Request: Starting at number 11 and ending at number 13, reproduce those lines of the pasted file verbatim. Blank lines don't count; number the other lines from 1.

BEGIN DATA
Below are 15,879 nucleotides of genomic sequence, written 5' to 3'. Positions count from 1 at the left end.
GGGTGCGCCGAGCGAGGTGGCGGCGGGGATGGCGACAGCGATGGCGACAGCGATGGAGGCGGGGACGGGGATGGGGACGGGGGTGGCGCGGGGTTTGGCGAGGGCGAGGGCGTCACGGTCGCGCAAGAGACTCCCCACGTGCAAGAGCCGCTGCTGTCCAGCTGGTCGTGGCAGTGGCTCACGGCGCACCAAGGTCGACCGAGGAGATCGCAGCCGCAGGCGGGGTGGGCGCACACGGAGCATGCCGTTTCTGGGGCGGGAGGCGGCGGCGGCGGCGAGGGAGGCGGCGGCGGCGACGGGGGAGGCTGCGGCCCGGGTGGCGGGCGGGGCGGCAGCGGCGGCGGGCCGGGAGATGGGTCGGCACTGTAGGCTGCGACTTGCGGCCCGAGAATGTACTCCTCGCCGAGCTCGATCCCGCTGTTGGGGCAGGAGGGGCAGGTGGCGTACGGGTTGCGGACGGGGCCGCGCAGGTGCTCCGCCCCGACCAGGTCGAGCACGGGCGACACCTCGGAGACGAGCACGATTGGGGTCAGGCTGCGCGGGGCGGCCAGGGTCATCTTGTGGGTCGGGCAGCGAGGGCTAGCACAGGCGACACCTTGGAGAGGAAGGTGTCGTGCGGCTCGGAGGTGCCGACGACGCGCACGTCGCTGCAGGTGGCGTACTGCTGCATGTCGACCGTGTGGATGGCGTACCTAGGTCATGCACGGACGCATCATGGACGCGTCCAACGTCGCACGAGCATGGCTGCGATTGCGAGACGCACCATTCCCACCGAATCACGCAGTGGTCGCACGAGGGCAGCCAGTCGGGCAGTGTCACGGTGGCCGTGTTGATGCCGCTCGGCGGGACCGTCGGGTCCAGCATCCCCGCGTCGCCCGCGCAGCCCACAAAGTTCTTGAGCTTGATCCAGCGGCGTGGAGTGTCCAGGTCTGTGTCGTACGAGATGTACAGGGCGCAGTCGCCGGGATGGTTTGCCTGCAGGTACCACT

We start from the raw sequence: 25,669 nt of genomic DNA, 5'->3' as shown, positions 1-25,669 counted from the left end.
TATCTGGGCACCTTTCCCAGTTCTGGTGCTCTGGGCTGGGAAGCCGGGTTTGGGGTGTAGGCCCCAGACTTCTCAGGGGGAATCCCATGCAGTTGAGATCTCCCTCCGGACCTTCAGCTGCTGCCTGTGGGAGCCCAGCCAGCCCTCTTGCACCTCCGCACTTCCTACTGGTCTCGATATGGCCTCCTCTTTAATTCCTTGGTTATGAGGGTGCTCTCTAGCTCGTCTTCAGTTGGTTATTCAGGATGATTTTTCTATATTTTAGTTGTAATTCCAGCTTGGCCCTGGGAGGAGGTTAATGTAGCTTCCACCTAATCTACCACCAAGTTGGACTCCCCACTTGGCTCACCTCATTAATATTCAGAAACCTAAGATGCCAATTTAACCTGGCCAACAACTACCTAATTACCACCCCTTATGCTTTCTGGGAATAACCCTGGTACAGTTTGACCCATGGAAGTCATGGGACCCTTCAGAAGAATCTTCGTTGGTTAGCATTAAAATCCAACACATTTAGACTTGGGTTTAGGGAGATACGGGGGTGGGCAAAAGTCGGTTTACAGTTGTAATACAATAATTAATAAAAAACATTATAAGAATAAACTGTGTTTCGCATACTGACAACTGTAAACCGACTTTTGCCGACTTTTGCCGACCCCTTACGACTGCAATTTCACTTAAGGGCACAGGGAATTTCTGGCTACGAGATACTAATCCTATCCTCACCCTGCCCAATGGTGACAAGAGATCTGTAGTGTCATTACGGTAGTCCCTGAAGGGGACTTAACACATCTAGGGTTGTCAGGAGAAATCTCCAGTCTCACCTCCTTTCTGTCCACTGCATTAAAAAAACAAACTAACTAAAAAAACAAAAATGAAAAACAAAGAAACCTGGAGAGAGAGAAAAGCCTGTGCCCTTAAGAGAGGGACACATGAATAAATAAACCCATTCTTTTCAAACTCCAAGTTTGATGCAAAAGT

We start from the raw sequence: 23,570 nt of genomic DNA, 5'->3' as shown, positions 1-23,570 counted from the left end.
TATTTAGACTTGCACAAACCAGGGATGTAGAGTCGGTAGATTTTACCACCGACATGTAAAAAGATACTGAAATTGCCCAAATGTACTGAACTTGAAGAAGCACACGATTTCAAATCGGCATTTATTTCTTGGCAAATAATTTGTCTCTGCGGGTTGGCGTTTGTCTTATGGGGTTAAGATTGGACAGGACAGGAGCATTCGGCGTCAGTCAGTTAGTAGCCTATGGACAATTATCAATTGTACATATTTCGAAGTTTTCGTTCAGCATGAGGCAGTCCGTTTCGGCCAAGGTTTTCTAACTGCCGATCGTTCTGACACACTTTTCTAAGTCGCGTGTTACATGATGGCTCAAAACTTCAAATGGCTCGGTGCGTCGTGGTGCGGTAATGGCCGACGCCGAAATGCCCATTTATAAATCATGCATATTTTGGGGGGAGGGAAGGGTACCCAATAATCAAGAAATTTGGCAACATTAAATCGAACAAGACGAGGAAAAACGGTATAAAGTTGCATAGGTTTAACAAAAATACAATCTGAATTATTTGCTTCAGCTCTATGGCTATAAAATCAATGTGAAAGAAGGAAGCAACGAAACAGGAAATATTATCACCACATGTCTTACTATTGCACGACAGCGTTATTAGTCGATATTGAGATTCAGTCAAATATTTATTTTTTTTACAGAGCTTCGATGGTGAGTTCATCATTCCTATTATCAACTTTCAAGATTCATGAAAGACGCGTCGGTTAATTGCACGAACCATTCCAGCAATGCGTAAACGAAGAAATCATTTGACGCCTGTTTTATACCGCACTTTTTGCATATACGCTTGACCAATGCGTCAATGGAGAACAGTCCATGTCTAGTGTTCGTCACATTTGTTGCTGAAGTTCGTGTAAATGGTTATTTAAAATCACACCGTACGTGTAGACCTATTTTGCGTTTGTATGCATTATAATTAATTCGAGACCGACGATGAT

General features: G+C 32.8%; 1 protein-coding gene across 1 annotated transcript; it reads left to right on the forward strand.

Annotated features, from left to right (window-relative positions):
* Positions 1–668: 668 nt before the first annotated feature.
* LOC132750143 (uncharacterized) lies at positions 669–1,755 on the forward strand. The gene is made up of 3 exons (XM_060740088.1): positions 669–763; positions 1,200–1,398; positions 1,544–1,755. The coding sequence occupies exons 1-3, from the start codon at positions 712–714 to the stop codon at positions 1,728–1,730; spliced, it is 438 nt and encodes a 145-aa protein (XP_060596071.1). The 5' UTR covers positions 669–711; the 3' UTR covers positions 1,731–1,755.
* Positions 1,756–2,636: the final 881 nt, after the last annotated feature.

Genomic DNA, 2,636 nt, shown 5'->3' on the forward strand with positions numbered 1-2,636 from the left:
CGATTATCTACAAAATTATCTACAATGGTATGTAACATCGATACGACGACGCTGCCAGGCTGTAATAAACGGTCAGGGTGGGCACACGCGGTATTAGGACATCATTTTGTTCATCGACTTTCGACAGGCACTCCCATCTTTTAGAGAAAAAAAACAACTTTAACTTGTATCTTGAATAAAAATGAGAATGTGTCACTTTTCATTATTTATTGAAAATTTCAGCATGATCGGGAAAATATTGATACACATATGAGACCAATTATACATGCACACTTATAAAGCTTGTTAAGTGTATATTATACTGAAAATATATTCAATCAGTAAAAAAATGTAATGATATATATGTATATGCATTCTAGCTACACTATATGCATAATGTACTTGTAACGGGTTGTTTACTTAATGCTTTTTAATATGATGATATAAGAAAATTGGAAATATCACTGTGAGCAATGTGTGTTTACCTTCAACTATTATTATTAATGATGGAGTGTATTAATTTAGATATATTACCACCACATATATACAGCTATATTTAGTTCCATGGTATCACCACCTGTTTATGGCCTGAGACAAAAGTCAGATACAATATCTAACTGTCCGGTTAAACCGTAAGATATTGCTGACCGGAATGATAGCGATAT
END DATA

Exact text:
* Positions 1,756–2,636: the final 881 nt, after the last annotated feature.

Genomic DNA, 2,636 nt, shown 5'->3' on the forward strand with positions numbered 1-2,636 from the left:
CGATTATCTACAAAATTATCTACAATGGTATGTAACATCGATACGACGACGCTGCCAGGCTGTAATAAACGGTCAGGGTGGGCACACGCGGTATTAGGACATCATTTTGTTCATCGACTTTCGACAGGCACTCCCATCTTTTAGAGAAAAAAAACAACTTTAACTTGTATCTTGAATAAAAATGAGAATGTGTCACTTTTCATTATTTATTGAAAATTTCAGCATGATCGGGAAAATATTGATACACATATGAGACCAATTATACATGCACACTTATAAAGCTTGTTAAGTGTATATTATACTGAAAATATATTCAATCAGTAAAAAAATGTAATGATATATATGTATATGCATTCTAGCTACACTATATGCATAATGTACTTGTAACGGGTTGTTTACTTAATGCTTTTTAATATGATGATATAAGAAAATTGGAAATATCACTGTGAGCAATGTGTGTTTACCTTCAACTATTATTATTAATGATGGAGTGTATTAATTTAGATATATTACCACCACATATATACAGCTATATTTAGTTCCATGGTATCACCACCTGTTTATGGCCTGAGACAAAAGTCAGATACAATATCTAACTGTCCGGTTAAACCGTAAGATATTGCTGACCGGAATGATAGCGATAT